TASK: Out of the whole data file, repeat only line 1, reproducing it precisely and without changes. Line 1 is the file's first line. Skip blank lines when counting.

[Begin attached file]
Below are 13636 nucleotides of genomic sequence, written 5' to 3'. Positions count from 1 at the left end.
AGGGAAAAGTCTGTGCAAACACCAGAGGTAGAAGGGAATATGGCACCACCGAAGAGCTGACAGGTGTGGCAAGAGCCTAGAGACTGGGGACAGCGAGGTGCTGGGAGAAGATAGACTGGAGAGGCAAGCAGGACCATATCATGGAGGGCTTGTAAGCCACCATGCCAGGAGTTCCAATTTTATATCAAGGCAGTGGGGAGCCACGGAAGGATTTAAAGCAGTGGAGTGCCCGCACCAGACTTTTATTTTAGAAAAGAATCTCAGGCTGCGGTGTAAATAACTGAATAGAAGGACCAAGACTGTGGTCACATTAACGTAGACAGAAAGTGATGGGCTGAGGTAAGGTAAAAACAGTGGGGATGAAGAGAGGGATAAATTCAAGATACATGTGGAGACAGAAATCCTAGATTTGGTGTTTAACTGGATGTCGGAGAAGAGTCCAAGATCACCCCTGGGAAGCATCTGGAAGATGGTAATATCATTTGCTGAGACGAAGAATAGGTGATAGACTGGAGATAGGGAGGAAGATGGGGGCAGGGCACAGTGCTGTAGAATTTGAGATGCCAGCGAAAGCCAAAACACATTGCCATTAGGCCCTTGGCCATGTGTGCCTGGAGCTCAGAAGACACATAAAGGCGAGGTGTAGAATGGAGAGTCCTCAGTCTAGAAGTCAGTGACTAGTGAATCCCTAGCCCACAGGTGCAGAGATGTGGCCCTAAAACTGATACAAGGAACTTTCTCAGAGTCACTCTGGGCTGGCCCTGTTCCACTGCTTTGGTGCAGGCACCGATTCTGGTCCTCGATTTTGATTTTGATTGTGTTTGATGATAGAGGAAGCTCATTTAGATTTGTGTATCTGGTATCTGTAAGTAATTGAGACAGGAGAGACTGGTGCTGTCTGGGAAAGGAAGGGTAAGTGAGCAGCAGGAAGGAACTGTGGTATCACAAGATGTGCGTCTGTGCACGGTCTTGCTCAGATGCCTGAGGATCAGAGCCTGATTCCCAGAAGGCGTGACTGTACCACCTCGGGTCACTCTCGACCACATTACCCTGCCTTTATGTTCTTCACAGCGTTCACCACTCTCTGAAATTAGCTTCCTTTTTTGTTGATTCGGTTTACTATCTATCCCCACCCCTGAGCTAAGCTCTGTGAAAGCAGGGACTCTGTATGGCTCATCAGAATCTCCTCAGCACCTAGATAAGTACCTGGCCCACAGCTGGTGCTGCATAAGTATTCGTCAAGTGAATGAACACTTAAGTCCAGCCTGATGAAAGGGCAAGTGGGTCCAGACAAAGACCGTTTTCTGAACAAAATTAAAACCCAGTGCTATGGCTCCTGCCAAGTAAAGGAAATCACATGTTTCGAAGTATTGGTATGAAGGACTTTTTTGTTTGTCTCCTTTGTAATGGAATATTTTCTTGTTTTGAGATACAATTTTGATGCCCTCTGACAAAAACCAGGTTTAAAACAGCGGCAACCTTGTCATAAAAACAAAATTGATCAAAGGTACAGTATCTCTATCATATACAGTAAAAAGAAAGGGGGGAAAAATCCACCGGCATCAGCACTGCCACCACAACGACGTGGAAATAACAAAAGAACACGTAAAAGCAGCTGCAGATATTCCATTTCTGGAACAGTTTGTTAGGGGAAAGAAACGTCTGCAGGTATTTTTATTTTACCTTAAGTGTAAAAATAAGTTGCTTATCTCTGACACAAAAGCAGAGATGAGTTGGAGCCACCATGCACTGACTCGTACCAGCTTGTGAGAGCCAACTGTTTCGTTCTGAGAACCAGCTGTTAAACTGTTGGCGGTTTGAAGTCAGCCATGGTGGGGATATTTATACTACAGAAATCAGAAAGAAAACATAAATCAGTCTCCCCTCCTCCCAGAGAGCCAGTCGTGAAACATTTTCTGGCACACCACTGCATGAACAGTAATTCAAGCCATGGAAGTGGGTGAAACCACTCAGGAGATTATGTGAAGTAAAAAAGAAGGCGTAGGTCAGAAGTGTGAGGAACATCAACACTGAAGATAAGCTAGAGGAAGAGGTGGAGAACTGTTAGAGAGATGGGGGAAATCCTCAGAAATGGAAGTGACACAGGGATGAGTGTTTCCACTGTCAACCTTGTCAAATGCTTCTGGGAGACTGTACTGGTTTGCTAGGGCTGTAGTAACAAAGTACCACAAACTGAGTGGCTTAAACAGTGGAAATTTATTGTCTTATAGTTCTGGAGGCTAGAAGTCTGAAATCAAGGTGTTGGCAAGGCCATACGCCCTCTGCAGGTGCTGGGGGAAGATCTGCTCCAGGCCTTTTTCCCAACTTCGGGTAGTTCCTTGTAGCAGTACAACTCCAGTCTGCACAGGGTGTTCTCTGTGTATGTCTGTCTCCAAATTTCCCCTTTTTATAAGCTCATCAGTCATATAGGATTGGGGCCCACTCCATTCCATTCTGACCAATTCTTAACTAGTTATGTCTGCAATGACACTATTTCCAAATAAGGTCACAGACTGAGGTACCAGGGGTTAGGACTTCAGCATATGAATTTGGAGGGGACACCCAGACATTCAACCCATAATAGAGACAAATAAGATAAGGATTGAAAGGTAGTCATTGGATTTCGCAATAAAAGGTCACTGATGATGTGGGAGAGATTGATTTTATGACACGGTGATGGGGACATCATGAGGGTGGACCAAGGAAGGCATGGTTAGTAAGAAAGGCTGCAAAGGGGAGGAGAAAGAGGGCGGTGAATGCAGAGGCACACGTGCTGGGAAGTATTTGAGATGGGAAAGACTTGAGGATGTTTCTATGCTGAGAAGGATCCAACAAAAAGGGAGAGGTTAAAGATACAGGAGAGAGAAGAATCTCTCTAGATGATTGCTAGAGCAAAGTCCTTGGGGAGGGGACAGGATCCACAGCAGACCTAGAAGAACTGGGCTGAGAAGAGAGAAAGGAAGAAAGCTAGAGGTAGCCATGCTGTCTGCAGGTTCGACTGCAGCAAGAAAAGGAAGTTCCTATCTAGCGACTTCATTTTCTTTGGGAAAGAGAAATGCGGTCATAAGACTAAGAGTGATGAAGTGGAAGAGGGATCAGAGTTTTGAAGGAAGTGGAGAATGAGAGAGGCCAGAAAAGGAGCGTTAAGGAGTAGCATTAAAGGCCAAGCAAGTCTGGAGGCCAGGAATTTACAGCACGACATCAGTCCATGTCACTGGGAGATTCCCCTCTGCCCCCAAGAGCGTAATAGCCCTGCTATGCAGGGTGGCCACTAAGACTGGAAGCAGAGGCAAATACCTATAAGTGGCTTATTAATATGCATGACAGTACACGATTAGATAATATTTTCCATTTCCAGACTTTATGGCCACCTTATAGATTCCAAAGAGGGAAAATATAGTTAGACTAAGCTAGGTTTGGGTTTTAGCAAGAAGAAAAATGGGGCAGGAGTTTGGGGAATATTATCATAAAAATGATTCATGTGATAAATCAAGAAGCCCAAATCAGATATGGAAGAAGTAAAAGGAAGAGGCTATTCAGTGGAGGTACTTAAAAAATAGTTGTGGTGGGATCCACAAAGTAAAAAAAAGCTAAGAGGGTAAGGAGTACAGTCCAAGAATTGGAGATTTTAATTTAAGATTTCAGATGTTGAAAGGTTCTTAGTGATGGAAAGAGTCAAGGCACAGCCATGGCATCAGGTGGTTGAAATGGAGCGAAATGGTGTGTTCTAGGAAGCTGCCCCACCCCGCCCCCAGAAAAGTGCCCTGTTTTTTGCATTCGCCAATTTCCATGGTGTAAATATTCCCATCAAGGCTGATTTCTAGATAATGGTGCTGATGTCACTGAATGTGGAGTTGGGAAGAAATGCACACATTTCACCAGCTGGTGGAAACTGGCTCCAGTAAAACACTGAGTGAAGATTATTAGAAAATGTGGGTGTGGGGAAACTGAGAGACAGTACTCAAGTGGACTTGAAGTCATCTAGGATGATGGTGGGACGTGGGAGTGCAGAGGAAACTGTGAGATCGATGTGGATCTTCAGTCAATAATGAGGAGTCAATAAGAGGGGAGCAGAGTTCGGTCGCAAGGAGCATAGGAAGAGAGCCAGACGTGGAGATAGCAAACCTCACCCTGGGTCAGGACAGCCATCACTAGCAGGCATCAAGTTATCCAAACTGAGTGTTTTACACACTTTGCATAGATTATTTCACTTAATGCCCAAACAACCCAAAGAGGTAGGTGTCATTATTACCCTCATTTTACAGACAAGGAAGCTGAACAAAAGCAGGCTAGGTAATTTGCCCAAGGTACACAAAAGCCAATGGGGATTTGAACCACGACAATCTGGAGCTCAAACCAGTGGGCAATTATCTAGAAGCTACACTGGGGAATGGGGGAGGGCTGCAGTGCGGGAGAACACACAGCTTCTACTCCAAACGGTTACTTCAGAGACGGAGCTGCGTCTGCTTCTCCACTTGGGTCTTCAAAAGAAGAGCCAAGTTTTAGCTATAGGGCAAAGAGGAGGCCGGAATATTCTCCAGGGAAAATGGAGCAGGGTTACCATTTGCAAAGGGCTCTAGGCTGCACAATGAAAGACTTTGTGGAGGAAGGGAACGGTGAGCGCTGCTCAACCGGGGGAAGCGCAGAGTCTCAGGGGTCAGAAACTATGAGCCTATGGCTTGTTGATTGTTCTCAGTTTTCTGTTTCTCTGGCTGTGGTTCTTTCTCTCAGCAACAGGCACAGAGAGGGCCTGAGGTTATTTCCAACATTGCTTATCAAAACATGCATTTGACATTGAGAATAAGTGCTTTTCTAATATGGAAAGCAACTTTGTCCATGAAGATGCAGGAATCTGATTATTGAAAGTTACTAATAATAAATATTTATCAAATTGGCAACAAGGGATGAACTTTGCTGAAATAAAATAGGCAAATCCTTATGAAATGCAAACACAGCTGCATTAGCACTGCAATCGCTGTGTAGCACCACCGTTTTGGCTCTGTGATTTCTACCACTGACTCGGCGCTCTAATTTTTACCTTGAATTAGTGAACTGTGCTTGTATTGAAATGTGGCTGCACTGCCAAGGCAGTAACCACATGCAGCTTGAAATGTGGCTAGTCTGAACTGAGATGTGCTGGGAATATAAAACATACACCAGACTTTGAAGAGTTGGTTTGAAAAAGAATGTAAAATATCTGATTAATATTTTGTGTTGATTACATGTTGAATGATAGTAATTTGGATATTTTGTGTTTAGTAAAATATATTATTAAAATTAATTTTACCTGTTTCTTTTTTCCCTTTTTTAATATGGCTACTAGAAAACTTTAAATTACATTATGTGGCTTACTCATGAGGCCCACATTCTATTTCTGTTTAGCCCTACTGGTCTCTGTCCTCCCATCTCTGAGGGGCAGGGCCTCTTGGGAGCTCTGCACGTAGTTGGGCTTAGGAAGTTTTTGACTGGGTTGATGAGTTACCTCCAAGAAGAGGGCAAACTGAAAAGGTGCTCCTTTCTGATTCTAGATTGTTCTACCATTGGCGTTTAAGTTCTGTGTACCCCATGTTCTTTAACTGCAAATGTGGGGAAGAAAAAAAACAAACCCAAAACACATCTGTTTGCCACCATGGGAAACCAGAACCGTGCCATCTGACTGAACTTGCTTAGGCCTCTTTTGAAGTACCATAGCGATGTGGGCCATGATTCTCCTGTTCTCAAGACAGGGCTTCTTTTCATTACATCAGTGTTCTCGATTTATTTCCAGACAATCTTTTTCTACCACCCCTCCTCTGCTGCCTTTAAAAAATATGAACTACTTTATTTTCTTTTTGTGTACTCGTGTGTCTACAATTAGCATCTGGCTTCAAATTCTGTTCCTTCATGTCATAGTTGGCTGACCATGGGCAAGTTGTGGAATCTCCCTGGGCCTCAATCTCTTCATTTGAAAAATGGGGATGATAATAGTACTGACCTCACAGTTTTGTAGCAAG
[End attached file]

Below are 13636 nucleotides of genomic sequence, written 5' to 3'. Positions count from 1 at the left end.